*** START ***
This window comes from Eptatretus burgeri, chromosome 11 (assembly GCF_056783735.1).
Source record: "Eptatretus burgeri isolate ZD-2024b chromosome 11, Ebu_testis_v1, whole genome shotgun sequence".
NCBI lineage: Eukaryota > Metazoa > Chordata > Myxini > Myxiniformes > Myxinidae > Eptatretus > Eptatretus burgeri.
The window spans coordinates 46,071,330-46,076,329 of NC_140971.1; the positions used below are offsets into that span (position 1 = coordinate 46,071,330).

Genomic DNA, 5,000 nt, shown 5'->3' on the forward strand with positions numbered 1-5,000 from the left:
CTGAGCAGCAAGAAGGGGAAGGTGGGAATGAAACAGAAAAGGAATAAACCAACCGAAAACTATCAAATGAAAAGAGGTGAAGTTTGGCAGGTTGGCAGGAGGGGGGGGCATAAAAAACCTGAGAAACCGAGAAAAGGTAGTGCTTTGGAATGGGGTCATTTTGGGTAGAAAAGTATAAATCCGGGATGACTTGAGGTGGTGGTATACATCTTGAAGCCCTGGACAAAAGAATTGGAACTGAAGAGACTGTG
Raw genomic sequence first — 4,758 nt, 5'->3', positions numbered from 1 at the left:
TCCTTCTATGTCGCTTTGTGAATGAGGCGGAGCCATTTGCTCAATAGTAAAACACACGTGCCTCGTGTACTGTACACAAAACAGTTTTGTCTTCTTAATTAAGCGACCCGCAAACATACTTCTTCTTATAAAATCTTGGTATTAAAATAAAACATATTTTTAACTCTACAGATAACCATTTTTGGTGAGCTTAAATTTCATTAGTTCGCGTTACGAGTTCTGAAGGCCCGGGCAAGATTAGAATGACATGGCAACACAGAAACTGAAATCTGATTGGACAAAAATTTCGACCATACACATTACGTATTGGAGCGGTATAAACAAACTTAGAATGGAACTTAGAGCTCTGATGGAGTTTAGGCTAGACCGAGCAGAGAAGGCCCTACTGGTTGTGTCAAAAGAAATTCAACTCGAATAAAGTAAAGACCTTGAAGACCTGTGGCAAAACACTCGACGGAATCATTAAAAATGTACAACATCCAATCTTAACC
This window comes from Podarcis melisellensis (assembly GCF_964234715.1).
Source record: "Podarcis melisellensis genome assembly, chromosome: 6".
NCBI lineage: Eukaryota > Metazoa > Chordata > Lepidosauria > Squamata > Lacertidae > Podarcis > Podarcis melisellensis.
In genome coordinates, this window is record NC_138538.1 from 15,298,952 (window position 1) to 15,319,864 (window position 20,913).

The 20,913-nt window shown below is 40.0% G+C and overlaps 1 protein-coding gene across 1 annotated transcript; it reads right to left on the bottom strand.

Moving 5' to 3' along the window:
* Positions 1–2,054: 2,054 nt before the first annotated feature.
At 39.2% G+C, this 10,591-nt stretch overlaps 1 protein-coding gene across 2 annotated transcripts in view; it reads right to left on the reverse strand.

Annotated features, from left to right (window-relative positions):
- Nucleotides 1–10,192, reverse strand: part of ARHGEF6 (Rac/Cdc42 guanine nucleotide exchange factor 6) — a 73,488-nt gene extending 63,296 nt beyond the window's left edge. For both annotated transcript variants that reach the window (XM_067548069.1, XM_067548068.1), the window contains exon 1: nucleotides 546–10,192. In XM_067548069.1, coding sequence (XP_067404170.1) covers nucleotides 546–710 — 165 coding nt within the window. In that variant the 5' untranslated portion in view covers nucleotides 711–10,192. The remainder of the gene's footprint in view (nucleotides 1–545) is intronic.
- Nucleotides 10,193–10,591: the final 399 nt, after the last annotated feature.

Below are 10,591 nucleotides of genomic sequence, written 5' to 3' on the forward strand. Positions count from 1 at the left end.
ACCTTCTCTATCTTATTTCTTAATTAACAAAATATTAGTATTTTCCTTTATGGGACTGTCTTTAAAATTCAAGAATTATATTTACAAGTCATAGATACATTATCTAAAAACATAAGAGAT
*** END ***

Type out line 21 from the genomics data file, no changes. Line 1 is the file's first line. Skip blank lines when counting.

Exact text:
ACCTTCTCTATCTTATTTCTTAATTAACAAAATATTAGTATTTTCCTTTATGGGACTGTCTTTAAAATTCAAGAATTATATTTACAAGTCATAGATACATTATCTAAAAACATAAGAGAT